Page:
New Carcass Regulations

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As a precautionary measure against the possible spread of chronic wasting disease, the Colorado Wildlife Commission has implemented new carcass regulations that limit the parts of deer and elk that may be transported from the endemic area in northeast Colorado. The regulations also limit what can be brought into Colorado from infected areas in other states or countries.

"While there is no documentation of transmission of chronic wasting disease through carcasses, the Wildlife Commission believes caution is the appropriate response for protecting native big game populations," said Kathi Green, regulations manager at the Colorado Division of Wildlife. "The Wildlife Commission's policy is to prevent spread of the disease outside of the areas where animals have tested positive."

The new regulations do allow transportation of whole carcasses among any of the listed units as long as they do not leave the area defined by these units. Additionally, the new regulations allow a hunter to take antlers with or without the skull plate, but if they do take them with the skull plate, it must be clean, with no meat or tissue attached.

Other carcass parts that can be transported include: - Meat that is cut and wrapped (either commercially or privately)
- Quarters or other portions of meat with no part of the spinal column or head attached
- Meat that has been boned out
- Hides with no heads attached
- Upper canine teeth, also known as "buglers", "whistlers" or "ivories"
- Finished taxidermied heads

The affected areas are game management units 7, 8, 9, 19, 20, 29, 87, 88, 89, 90, 91, 92, 93, 94, 95, 96, 191 and 951.

Health officials have found no link between chronic wasting disease and any neurological disease that affects humans. Health officials, however, advise hunters not to consume meat from animals infected with the disease. In addition, they suggest hunters take simple precautions when field dressing deer or elk taken in areas where the disease is found. They advise that hunters: - Do not shoot, handle or consume any animal that appears sick and contact the Division of Wildlife in Fort Collins at (970) 472-4300 if you see or harvest an animal that appears sick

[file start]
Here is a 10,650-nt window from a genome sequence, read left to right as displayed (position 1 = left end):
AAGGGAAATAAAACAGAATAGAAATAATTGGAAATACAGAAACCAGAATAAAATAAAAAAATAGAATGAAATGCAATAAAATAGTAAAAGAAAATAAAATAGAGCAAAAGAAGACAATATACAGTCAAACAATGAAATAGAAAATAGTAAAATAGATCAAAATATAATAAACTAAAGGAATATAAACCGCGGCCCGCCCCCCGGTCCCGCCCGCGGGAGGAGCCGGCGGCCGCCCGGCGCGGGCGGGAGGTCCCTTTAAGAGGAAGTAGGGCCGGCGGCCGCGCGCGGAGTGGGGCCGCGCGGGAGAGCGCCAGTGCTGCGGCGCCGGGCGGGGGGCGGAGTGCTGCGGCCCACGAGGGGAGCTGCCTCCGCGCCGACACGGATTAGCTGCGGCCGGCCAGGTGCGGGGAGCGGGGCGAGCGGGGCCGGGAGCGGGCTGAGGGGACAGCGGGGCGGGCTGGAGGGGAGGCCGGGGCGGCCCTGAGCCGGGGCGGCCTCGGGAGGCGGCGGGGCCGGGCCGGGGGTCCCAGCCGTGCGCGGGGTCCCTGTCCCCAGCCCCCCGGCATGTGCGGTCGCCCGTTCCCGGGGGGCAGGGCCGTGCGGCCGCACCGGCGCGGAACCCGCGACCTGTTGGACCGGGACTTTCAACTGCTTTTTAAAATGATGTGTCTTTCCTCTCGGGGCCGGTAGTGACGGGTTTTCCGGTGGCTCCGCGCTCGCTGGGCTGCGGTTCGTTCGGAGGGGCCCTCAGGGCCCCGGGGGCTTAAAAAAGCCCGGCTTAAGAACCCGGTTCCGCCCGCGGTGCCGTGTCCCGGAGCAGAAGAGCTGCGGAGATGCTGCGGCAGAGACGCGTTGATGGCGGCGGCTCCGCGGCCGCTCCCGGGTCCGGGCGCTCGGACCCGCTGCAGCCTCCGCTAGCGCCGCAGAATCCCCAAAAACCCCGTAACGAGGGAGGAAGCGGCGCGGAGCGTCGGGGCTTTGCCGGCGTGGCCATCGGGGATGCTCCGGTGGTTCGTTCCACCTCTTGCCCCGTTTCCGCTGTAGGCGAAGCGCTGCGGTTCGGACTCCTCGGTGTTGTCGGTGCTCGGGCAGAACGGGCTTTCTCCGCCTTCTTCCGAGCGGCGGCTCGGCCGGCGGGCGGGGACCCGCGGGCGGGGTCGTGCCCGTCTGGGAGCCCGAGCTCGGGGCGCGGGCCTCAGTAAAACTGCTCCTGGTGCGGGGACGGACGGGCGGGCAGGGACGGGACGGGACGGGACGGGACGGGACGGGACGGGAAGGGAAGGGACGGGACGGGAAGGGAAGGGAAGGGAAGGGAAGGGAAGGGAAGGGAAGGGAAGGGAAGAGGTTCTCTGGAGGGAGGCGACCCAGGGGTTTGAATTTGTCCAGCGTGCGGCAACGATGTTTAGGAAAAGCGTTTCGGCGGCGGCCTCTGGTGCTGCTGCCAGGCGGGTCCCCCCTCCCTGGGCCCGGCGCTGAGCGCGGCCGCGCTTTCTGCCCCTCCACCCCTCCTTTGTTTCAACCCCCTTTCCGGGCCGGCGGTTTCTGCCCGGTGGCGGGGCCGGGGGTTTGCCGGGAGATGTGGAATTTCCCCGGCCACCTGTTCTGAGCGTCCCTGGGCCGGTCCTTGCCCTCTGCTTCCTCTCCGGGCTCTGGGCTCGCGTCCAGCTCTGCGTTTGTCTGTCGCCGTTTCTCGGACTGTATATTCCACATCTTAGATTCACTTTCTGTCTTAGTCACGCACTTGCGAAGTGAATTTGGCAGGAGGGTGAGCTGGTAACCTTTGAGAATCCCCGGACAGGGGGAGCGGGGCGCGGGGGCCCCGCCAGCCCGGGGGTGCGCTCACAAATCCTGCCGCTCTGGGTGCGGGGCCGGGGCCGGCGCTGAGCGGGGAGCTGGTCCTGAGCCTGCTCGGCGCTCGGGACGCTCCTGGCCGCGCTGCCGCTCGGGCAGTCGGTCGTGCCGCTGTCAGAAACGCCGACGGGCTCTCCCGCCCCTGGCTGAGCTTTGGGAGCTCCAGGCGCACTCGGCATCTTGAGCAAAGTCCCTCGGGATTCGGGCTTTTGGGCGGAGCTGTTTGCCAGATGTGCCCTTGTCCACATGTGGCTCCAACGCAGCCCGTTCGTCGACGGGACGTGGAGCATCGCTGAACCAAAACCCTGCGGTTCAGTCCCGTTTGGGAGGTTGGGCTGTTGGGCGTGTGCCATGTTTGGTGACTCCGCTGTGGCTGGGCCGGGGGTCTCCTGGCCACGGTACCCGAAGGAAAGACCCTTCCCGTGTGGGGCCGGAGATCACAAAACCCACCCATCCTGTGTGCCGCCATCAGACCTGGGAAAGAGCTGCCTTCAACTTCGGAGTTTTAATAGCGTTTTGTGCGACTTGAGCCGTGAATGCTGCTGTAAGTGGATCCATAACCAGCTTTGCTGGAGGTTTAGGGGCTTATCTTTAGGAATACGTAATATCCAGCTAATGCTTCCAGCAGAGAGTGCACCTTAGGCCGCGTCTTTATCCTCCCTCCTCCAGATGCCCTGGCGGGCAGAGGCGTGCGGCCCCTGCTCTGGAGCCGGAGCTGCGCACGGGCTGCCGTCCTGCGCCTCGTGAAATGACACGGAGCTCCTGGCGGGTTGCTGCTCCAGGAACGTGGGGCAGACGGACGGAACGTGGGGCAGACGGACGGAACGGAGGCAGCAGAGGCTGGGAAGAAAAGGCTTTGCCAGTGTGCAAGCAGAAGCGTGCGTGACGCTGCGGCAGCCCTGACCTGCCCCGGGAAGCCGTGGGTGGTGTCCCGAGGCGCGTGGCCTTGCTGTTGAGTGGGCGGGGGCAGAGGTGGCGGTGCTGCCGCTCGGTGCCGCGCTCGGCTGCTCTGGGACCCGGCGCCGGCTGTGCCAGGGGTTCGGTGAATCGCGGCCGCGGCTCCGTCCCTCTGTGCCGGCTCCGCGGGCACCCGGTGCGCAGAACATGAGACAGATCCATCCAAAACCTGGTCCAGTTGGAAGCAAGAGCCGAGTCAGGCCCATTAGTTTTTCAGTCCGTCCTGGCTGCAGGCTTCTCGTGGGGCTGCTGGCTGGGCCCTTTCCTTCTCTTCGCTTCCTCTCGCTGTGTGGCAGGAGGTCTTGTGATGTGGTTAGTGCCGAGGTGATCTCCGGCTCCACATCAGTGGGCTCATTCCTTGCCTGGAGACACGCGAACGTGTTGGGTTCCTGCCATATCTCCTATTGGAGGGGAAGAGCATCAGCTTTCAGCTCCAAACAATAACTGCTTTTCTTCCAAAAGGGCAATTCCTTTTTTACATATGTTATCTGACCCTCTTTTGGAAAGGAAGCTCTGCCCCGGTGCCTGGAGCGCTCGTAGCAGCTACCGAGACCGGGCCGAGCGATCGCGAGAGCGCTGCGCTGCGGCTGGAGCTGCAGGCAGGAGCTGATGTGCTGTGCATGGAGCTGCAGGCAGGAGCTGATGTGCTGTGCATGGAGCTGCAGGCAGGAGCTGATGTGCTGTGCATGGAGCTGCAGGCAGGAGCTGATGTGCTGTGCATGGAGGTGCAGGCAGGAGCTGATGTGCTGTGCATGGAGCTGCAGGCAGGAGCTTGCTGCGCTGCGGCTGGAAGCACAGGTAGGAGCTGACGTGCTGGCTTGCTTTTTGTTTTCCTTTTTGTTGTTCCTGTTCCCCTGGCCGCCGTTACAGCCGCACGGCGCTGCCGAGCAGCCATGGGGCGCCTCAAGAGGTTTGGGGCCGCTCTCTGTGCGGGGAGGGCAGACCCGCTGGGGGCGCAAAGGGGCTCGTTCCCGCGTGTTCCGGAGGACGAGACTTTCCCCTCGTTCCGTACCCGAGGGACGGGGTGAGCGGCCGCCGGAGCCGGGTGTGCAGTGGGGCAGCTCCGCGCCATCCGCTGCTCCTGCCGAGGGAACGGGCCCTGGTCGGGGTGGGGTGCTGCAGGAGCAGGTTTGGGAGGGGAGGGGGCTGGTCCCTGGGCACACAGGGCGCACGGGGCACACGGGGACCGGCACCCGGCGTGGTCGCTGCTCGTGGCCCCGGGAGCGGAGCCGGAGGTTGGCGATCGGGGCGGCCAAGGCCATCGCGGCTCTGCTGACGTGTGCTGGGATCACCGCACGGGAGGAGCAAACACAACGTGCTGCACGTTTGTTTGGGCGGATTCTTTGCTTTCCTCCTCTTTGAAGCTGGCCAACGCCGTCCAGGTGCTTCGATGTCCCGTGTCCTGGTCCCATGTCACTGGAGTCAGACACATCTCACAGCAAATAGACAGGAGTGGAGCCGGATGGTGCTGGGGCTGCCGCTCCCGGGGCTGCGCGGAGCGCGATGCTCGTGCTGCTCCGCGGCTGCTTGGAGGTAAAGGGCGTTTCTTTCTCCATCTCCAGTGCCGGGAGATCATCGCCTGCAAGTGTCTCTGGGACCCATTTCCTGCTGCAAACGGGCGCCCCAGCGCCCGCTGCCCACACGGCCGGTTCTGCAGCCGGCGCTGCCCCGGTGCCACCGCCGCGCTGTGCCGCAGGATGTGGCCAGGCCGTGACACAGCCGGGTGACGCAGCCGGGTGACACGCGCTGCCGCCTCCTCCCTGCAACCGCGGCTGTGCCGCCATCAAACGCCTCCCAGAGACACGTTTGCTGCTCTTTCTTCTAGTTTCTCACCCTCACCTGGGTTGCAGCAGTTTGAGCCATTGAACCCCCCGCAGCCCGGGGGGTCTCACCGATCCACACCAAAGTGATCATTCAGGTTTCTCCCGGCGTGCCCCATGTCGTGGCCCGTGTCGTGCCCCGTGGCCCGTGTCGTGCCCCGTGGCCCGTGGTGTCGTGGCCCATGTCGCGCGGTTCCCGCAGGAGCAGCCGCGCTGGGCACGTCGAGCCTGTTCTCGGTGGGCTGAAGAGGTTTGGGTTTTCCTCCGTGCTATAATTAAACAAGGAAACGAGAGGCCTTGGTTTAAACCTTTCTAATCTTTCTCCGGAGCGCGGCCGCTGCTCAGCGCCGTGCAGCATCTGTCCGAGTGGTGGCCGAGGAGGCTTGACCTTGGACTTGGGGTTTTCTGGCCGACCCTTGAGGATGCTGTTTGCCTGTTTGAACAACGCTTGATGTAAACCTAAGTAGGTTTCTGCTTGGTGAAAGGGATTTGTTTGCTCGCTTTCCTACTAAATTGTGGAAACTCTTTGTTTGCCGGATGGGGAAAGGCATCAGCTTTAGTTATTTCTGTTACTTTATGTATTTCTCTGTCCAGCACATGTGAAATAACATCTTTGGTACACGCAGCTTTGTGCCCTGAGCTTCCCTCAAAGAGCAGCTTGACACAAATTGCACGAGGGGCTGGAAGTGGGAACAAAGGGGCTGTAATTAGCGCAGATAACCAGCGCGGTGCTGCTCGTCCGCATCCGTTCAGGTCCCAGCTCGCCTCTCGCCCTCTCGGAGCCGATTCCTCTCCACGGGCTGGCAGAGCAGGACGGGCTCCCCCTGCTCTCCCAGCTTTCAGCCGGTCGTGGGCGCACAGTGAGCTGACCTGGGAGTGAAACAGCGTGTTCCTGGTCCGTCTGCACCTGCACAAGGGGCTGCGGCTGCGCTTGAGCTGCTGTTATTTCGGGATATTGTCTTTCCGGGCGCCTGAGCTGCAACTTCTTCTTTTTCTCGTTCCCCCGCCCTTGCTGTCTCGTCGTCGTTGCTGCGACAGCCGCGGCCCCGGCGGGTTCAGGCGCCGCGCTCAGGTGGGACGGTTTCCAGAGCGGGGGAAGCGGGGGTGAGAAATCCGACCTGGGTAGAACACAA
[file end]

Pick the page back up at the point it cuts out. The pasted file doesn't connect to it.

- Wear rubber gloves when field dressing carcasses
- Bone out the meat from your animal
- Minimize the handling of the brain and spinal tissues
- Wash hands and instruments thoroughly after field dressing is completed
- Avoid consuming brain, spinal cord, eyes, spleen, tonsils and lymph nodes of harvested animals (Normal field dressing with boning out a carcass will remove most, if not all, of these body parts. Cutting away all fatty tissue will remove remaining lymph nodes.)
- Avoid consuming meat from any animal that tests positive for the disease
- Request that animals are processed individually, without meat from other animals being added to meat from their animal

Chronic wasting disease is a fatal neurological disease of deer and elk that has been endemic in portions of northeastern Colorado and southeastern Wyoming for more than two decades. Division surveillance over the past six years has found that, on average, about 5 percent of deer and less than 1 percent of elk test positive for CWD in the endemic area. The source is unknown.